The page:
"some of camp's strongest effects are on the counselors, not the campers. As it turns out, it is the staff of camps who develop the strongest bonds both to the camp in particular and the Jewish community in general. As they struggle to teach, organize, survive and, somehow, sleep, they — even more than the campers — are having their lives transformed. Moreover, because most staff are between the ages of 18 and 25, it is they, and not the campers, who are in the most critical period of identity development in contemporary American society — a time known as "emerging adulthood." To paraphrase a well-known camp song, the kids may be brats and the food may be hideous, but studies suggest that the experience of being a camp counselor is more than just fun and fooling around; it can be even more life changing than that of being a camper.Funny, all I seem to remember from my summer as camp counselor is the bratty kids and the hideous food. Not to mention, the ongoing battles against the head counselor, who refused to let us add any fun Jewish activities to the kids' sports-heavy schedules, although they were bored out of their minds. And yet, and yet...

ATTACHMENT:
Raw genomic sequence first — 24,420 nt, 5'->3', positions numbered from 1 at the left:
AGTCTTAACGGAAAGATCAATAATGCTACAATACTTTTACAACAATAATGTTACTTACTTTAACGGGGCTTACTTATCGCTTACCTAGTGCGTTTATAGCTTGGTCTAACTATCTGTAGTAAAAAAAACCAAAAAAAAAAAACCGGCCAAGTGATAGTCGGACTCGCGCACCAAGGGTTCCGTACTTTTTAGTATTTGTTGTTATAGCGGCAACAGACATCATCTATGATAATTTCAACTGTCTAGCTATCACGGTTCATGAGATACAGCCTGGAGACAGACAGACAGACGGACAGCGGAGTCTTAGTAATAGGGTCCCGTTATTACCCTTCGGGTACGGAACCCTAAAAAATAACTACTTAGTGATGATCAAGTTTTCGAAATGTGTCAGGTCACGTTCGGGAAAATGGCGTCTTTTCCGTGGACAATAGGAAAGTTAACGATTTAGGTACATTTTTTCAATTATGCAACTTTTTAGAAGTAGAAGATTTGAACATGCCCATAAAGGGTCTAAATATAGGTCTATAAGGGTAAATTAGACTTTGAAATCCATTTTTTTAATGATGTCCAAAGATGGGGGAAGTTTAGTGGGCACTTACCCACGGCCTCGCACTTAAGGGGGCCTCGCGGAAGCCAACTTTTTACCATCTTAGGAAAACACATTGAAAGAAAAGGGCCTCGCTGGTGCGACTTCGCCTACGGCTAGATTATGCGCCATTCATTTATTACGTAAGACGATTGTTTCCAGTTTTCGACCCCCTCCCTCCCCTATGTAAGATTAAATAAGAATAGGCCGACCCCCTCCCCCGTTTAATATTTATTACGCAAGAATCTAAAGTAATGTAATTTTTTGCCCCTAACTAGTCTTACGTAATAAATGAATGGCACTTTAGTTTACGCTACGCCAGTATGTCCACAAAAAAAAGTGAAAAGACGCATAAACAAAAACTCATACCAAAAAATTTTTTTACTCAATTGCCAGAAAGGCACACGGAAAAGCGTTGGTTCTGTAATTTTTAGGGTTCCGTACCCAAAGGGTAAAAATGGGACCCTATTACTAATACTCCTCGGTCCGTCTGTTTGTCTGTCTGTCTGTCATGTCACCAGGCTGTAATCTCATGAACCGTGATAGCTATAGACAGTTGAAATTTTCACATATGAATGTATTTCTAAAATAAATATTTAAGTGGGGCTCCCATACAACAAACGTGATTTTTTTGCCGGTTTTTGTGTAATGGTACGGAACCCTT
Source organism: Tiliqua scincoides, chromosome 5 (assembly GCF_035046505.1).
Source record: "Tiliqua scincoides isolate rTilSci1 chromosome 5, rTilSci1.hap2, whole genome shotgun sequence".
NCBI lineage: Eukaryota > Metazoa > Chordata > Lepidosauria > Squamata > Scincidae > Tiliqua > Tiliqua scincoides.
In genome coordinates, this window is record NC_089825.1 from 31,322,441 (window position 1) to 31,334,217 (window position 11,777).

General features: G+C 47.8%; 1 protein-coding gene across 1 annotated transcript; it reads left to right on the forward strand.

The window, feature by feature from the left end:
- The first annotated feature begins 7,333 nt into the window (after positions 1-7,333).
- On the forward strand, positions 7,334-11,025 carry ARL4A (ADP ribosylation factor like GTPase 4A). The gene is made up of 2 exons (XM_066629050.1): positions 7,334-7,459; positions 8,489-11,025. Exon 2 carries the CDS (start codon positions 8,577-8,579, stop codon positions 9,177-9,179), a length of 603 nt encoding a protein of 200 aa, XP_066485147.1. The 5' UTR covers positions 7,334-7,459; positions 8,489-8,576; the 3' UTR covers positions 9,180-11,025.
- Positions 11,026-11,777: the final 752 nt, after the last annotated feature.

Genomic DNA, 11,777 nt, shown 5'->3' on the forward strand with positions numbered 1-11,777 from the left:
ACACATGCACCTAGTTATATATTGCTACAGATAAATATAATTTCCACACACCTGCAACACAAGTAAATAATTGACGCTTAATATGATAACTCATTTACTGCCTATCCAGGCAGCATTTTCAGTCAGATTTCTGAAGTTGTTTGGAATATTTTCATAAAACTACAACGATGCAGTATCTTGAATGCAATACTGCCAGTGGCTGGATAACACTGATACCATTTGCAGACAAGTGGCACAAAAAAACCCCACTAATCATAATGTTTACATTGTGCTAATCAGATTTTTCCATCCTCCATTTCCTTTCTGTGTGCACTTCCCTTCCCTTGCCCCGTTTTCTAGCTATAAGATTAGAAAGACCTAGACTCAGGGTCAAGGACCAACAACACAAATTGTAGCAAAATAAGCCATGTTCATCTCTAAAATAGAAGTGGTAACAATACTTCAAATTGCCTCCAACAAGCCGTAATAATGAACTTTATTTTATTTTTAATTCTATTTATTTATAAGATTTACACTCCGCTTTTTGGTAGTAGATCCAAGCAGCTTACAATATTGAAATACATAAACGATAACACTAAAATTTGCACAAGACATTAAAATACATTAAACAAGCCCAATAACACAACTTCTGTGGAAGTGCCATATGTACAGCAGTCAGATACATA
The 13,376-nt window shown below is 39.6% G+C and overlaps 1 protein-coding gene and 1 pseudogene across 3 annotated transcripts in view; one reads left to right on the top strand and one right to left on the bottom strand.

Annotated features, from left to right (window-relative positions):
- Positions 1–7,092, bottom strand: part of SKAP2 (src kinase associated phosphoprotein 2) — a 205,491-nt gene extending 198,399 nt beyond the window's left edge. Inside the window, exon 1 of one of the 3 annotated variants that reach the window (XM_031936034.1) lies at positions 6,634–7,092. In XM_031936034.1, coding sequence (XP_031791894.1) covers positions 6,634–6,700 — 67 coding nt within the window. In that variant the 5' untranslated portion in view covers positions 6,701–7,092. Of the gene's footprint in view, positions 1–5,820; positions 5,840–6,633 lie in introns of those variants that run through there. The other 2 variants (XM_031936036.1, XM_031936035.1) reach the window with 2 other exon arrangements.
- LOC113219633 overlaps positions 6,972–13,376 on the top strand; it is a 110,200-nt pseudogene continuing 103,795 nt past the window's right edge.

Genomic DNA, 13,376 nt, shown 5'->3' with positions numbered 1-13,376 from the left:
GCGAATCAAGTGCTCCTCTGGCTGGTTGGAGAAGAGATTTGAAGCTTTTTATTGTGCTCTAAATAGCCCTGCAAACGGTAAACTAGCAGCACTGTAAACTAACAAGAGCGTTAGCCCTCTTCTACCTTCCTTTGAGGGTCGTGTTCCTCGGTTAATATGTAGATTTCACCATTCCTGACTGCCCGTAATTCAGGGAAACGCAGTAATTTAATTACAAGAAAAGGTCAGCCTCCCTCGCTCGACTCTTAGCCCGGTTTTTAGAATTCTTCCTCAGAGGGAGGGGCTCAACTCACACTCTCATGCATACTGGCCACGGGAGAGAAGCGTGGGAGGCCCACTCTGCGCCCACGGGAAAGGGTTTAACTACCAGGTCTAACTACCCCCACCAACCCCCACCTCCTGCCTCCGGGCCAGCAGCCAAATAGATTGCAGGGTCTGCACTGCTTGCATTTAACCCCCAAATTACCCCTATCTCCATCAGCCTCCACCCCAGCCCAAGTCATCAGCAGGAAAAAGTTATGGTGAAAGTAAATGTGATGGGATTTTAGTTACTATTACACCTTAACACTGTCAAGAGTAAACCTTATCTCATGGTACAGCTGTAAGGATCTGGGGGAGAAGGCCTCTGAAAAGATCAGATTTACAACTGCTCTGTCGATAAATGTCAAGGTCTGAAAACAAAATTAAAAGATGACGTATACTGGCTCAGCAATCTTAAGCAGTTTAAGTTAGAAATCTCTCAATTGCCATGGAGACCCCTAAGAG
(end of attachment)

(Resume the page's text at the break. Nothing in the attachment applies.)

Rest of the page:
Thursday, June 10, 2004
The Forward revisits "How Goodly Are Thy Tents," a book about Jewish summer camps which came out last year (why does The Forward say it's new?), and which comes to the interesting conclusion that
Posted by Miriam at 3:32 PM